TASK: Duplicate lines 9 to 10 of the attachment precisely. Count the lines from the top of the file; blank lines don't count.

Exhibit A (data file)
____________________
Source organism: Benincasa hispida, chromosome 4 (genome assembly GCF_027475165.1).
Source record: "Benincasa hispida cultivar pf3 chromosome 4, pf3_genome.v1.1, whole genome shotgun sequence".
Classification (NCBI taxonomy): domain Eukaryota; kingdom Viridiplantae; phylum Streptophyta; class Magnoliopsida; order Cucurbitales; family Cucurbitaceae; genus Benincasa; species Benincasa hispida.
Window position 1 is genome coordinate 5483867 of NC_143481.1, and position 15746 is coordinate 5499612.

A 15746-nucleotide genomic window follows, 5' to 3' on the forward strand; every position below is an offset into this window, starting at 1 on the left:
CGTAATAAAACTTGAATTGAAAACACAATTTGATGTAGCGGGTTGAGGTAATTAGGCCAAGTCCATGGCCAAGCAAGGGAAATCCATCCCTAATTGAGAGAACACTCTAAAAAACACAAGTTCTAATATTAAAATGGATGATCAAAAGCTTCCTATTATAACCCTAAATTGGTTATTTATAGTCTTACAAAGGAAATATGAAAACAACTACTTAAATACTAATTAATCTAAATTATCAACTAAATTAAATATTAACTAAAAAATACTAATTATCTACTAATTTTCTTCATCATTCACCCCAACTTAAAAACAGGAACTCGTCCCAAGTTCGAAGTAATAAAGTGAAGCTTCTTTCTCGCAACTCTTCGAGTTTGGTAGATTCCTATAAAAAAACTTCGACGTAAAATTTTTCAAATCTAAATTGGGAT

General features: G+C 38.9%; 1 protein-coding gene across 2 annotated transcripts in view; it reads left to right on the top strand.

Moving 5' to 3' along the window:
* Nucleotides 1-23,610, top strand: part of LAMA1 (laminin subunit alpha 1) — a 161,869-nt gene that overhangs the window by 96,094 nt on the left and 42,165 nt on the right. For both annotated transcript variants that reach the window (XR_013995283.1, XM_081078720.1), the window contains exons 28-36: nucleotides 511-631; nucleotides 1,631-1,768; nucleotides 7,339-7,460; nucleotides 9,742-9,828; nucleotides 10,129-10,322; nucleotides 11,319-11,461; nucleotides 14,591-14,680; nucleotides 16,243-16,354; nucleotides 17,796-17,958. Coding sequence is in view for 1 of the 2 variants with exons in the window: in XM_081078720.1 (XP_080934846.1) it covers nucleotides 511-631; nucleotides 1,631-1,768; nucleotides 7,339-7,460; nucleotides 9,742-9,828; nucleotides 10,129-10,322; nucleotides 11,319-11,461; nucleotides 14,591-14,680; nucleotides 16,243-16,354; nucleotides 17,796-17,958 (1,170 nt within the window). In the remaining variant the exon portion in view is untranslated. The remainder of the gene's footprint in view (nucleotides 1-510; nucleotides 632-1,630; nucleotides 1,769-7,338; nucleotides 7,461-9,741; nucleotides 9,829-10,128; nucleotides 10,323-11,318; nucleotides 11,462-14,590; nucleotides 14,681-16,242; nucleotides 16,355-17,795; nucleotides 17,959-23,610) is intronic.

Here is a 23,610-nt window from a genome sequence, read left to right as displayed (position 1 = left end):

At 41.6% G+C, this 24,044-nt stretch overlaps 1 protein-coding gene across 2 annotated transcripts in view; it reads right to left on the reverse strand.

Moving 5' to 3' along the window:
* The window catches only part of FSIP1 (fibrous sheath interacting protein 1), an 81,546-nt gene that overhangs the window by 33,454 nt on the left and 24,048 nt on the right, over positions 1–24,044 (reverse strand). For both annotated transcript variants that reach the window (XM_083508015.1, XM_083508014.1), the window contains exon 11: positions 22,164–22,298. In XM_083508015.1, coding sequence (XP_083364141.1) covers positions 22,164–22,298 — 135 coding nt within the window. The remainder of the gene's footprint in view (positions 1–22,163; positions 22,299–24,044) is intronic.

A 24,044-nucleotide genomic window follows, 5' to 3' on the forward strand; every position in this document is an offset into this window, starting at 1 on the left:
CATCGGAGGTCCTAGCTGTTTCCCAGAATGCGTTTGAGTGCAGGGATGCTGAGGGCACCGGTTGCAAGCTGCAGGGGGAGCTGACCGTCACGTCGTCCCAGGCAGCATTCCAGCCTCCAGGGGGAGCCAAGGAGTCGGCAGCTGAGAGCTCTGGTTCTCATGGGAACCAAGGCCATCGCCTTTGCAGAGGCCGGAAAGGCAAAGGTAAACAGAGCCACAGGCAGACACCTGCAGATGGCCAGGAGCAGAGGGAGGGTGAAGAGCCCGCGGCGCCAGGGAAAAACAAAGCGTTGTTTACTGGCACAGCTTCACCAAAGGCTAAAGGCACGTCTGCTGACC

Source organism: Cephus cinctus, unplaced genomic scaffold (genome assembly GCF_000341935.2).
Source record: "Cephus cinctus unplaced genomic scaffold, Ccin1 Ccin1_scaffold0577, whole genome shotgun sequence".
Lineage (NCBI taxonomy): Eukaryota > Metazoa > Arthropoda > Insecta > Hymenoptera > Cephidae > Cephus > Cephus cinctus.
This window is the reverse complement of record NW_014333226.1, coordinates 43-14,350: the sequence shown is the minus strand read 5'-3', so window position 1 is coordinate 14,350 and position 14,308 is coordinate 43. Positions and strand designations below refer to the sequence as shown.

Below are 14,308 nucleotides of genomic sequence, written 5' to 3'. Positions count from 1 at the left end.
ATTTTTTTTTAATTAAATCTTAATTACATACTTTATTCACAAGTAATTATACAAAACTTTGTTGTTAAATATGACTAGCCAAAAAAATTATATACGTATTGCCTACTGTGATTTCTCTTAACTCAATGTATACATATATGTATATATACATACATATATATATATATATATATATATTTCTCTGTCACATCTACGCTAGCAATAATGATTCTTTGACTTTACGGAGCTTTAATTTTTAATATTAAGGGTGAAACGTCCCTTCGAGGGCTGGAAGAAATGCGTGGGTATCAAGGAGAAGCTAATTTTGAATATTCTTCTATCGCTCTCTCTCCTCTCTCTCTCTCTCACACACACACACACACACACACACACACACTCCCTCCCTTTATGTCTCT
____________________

* Nucleotides 1-23,610, top strand: part of LAMA1 (laminin subunit alpha 1) — a 161,869-nt gene that overhangs the window by 96,094 nt on the left and 42,165 nt on the right. For both annotated transcript variants that reach the window (XR_013995283.1, XM_081078720.1), the window contains exons 28-36: nucleotides 511-631; nucleotides 1,631-1,768; nucleotides 7,339-7,460; nucleotides 9,742-9,828; nucleotides 10,129-10,322; nucleotides 11,319-11,461; nucleotides 14,591-14,680; nucleotides 16,243-16,354; nucleotides 17,796-17,958. Coding sequence is in view for 1 of the 2 variants with exons in the window: in XM_081078720.1 (XP_080934846.1) it covers nucleotides 511-631; nucleotides 1,631-1,768; nucleotides 7,339-7,460; nucleotides 9,742-9,828; nucleotides 10,129-10,322; nucleotides 11,319-11,461; nucleotides 14,591-14,680; nucleotides 16,243-16,354; nucleotides 17,796-17,958 (1,170 nt within the window). In the remaining variant the exon portion in view is untranslated. The remainder of the gene's footprint in view (nucleotides 1-510; nucleotides 632-1,630; nucleotides 1,769-7,338; nucleotides 7,461-9,741; nucleotides 9,829-10,128; nucleotides 10,323-11,318; nucleotides 11,462-14,590; nucleotides 14,681-16,242; nucleotides 16,355-17,795; nucleotides 17,959-23,610) is intronic.

Here is a 23,610-nt window from a genome sequence, read left to right as displayed (position 1 = left end):